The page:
Got any good ideas?
Ideas? What about them? How are you going to discuss ideas?
Well, imaginary reader voice, I always feel like there are small yet important issues, ones often overlooked by most, which are thrown aside as being akin to common knowledge or whatnot. I think the concept of ideas needs a good talking about, if you ask me. If you didn’t ask me, I don’t care. Ideas are one of these things.
For me there are two issues I seem to have at any given moment:
- Too many ideas or
- too few.
Both of these can present a problem to anyone, let alone someone who leans towards more creative ventures.
Let’s face it, ideas are important to have, and there are things to consider and think about when it comes to ideas. So, what am I going to do here? I’m going to start with where ideas come from. Then I’ll discuss what to do if you have too many. Lastly, I’ll talk about what to do if you don’t have any. If you’re wondering why, let’s just say that an idea struck me and I decided to go with it.
Where do ideas come from?
When a mommy and daddy idea love each other A LOT they get together and a stork comes cradling an infant idea wrapped in swaddling.
Seriously though. Um… Your brain? What do you want? No, I kid.
Typically, the only place you get ideas from is your life. I honestly can’t think of a better source or any others, for that matter. Your life is the wellspring of whatever you want to work on, even the style you are going to work on it with, and I mean this. I can guarantee Picasso went through a blue phase in both his art and his life. Whatever happens to you will impact your ideas.
This also goes along with the adage, “Write what you know.” You could argue that certain things like science fiction or fantasy don’t follow this, but if you’re writing people or humanoids in situations, you’re more than likely basing it off of your reality. Besides, how do you write what you don’t know? Don’t answer that.
Equally so, when producing visual arts, you base it off of what you know and see. Whether that’s nature or various geometric shapes that you may or may not tweak etc. Or it could be something you read about as well.
I digress. Now, moving on.
Have too many? What do?
Sell them? I’m sure you could make a profit from an overabundance of ideas, abstract as some of them are sure to be. Then you could take that profit and turn it into a principal investment. Are you familiar with stocks and bonds? Dividends? I don’t know what I’m talking about anymore.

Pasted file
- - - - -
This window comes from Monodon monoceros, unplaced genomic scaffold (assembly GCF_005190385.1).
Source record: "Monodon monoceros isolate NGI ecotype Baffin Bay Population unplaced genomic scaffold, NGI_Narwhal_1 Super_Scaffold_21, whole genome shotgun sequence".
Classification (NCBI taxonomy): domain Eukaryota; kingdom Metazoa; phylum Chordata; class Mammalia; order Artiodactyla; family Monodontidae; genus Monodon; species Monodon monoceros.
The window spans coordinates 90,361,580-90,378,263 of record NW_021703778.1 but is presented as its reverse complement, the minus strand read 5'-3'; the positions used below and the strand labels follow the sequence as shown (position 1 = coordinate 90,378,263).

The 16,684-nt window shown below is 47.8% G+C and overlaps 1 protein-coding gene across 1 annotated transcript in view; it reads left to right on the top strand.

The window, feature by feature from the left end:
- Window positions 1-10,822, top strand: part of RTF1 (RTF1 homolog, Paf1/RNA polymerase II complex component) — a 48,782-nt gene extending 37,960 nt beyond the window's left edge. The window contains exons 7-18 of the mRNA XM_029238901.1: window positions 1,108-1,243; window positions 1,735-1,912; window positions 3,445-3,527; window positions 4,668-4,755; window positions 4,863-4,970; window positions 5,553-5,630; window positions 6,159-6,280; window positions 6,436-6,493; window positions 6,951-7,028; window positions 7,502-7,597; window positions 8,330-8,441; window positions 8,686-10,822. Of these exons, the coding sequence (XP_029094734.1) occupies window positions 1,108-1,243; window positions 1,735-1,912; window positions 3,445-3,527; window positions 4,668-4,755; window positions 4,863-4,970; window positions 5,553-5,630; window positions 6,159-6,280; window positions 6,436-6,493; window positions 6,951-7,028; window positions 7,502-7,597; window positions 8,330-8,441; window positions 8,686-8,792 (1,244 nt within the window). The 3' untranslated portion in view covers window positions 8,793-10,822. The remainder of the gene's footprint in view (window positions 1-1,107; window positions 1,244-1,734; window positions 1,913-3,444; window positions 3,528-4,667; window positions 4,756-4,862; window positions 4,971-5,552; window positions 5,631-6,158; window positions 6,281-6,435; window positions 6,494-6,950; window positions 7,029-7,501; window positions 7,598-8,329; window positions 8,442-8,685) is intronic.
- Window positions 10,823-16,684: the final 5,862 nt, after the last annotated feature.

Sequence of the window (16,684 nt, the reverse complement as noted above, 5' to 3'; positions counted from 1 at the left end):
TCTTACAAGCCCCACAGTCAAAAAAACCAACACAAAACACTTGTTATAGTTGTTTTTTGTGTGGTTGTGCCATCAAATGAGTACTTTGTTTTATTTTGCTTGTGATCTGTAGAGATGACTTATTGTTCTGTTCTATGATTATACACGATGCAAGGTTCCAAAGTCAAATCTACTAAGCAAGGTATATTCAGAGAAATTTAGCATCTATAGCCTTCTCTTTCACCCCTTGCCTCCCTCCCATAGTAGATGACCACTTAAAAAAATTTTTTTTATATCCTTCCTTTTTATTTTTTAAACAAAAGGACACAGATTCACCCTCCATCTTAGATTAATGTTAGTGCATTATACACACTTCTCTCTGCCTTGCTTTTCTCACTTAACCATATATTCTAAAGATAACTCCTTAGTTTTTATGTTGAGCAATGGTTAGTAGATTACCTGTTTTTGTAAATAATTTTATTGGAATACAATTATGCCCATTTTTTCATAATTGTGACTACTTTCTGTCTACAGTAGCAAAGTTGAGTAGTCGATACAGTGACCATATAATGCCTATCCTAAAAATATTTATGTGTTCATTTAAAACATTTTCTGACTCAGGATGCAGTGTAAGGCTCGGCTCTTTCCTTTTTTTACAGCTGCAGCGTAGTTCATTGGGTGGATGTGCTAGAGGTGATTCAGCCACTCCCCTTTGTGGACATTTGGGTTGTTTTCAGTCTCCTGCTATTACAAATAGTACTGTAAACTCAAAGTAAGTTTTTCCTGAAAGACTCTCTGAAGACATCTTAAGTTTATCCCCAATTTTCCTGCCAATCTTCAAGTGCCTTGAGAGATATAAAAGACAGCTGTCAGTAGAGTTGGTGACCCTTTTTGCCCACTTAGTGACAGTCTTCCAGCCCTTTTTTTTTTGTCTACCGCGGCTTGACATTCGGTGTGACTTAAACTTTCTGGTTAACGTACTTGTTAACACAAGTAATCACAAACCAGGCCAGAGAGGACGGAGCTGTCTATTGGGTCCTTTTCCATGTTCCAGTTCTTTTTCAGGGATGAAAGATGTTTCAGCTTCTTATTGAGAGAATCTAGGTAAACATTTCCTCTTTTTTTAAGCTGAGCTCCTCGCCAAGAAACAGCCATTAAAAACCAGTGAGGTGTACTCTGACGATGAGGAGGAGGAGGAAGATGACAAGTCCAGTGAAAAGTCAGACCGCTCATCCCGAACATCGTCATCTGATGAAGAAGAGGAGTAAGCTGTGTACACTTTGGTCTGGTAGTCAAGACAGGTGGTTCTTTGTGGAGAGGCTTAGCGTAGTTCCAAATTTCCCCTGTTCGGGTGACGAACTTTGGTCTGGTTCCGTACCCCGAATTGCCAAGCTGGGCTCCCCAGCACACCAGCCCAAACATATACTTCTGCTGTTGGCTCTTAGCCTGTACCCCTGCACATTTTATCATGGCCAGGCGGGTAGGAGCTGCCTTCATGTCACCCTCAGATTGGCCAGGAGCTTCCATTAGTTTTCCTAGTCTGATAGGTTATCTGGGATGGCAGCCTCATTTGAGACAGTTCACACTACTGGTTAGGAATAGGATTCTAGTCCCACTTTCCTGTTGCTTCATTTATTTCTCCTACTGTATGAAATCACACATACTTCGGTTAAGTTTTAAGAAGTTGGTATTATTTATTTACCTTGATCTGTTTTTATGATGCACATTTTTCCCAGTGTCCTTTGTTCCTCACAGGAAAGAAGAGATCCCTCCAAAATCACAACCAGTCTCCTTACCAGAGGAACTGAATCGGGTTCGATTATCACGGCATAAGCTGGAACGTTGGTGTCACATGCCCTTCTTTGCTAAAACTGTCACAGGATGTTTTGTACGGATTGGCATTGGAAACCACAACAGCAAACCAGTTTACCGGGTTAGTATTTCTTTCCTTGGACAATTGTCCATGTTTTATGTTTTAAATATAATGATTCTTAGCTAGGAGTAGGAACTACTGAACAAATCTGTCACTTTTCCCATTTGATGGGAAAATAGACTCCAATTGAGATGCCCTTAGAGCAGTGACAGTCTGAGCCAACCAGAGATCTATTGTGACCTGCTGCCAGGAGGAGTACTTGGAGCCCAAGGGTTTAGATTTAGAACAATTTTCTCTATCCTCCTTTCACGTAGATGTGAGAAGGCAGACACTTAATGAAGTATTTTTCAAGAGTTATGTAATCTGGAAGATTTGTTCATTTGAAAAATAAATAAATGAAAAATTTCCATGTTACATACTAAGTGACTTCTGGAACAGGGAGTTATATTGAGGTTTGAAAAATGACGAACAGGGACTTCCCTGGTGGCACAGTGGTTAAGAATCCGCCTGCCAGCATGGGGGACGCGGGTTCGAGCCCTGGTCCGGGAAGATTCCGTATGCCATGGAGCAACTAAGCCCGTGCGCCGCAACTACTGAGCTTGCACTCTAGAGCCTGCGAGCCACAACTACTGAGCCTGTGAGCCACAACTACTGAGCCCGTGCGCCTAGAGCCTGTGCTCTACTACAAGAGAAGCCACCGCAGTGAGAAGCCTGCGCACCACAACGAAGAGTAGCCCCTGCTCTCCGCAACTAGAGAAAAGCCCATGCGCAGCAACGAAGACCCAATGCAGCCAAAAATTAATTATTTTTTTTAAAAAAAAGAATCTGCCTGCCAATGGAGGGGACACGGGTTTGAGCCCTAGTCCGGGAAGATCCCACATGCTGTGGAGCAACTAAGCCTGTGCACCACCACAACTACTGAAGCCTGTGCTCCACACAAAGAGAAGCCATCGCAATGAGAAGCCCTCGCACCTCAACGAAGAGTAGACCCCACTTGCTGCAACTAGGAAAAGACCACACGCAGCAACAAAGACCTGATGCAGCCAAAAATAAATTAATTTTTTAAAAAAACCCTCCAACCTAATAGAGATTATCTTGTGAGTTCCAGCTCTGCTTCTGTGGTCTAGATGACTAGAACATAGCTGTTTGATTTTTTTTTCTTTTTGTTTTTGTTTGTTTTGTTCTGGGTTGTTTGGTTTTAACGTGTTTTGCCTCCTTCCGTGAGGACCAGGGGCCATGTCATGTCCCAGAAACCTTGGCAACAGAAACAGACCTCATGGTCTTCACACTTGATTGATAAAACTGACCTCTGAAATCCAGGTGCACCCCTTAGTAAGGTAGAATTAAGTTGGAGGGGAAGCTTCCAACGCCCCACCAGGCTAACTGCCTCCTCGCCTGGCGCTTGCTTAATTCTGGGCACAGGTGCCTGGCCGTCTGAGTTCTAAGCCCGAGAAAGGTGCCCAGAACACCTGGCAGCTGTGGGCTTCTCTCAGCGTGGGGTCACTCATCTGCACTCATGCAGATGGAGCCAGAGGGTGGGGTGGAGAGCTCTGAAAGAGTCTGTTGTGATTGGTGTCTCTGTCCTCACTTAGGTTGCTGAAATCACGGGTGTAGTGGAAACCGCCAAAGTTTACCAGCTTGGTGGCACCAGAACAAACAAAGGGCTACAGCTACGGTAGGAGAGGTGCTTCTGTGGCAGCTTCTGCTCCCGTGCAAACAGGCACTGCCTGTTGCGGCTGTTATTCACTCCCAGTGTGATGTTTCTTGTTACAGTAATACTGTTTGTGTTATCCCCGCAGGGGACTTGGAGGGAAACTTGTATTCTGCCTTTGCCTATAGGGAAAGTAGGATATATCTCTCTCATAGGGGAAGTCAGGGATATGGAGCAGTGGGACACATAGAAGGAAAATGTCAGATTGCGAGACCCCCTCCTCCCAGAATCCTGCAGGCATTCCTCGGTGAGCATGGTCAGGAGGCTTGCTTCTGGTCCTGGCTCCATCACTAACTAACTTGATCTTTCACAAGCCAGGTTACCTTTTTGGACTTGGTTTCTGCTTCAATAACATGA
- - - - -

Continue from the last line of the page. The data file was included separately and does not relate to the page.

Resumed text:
Again, something resembling humor.
The truth is once life gives you those lemons, you should do something with them even if it’s only to squeeze it in someone’s eyes, but please don’t do that. Now, it’s not mandatory that you take action, but I would encourage it as long as it doesn’t harm anyone else.
The first thing I’d recommend doing when your head is swimming with ideas is to jot them all down. You don’t need to have any order to them unless you want to. Just get them out there, make them one step closer to existing. See them.
Once they’re visible, discern which are keepers and which are not. This can depend on you when making this decision. Most importantly, what are your intentions? Do you want ideas to make money? Do you want something you can do that would be good for you? Not that those two concepts are mutually exclusive, they tend to be, is all.
Once you’ve decided what ideas you want to pursue, you need to put them in the order of which you want to do going first, which is most important to you, followed by those that you think can wait or possibly be discarded as well. This requires further discernment. Then you go to it, tackling each one as you finish the one before them. There’s more to it than that, but that’s the gist of things.
Not Enough? I Know That Feel.
We’ve all been there, one way or another, in an idea draught or famine or other natural disaster where people are without something. This is a frustrating dilemma to be in, especially if you need an idea for work you are being paid to do.
I only have one recommendation for this: live. Stop trying to create, give yourself some space to breathe, and then do something unrelated to what you’re trying to do. That is, if you can afford to do so.
I’m not saying you need to risk your life and do something like skydiving. You don’t even have to fall in love for inspiration. Do chores or see a movie, for instance. This is similar to what I mentioned previously in this piece. Live! Everyone has to do it, and it’s the best muse you can have. I may be a bit biased, what with the whole being a nonfiction writer and all, but it’s a truth I’ve stuck to since I’ve started this crazy adventure. Writing.
Other options for those with deadlines include: Go for a (long) walk. Exercising is also helpful. Physical activity! These things help with creativity immensely. I know a lot of people have an aversion to these suggestions, but they do help. Studies have even shown a correlation between walking and creativity. Just look at this article published by Stanford University http://stanford.io/2393pff.
Concluding thoughts. Ideas?
I’d wish you all the best of luck with your ideas, but some of you may be competition for me. So, I hope you don’t fail miserably? Is that ok to say?
Anyway, Ideas are, as I said before, important to have. They’re important for literally everyone. I hope that this has helped you in some way, even if only as a form of amusement.
All the best,